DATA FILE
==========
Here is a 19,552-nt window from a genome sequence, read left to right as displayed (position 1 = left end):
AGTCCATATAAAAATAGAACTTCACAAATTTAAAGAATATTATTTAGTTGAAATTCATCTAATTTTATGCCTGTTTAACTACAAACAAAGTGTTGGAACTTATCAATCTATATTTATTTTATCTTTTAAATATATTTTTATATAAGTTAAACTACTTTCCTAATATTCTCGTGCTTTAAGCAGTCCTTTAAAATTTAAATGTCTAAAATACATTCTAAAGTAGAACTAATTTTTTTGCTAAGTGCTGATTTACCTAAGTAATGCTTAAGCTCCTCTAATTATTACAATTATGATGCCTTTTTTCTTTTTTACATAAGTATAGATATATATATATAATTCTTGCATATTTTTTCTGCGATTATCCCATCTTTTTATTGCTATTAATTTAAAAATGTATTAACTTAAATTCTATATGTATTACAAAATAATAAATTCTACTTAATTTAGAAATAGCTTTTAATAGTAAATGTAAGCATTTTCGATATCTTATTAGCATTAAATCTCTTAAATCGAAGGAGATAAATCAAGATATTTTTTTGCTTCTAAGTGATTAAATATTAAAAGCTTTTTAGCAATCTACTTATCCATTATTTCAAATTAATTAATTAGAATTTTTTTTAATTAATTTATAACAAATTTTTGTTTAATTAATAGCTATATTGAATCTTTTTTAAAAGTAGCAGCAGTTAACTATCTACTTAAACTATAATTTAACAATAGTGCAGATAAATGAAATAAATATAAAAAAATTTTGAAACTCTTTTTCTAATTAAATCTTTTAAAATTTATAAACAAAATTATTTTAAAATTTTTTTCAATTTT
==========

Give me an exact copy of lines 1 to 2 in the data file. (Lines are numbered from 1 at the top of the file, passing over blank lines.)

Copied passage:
Here is a 19,552-nt window from a genome sequence, read left to right as displayed (position 1 = left end):
AGTCCATATAAAAATAGAACTTCACAAATTTAAAGAATATTATTTAGTTGAAATTCATCTAATTTTATGCCTGTTTAACTACAAACAAAGTGTTGGAACTTATCAATCTATATTTATTTTATCTTTTAAATATATTTTTATATAAGTTAAACTACTTTCCTAATATTCTCGTGCTTTAAGCAGTCCTTTAAAATTTAAATGTCTAAAATACATTCTAAAGTAGAACTAATTTTTTTGCTAAGTGCTGATTTACCTAAGTAATGCTTAAGCTCCTCTAATTATTACAATTATGATGCCTTTTTTCTTTTTTACATAAGTATAGATATATATATATAATTCTTGCATATTTTTTCTGCGATTATCCCATCTTTTTATTGCTATTAATTTAAAAATGTATTAACTTAAATTCTATATGTATTACAAAATAATAAATTCTACTTAATTTAGAAATAGCTTTTAATAGTAAATGTAAGCATTTTCGATATCTTATTAGCATTAAATCTCTTAAATCGAAGGAGATAAATCAAGATATTTTTTTGCTTCTAAGTGATTAAATATTAAAAGCTTTTTAGCAATCTACTTATCCATTATTTCAAATTAATTAATTAGAATTTTTTTTAATTAATTTATAACAAATTTTTGTTTAATTAATAGCTATATTGAATCTTTTTTAAAAGTAGCAGCAGTTAACTATCTACTTAAACTATAATTTAACAATAGTGCAGATAAATGAAATAAATATAAAAAAATTTTGAAACTCTTTTTCTAATTAAATCTTTTAAAATTTATAAACAAAATTATTTTAAAATTTTTTTCAATTTT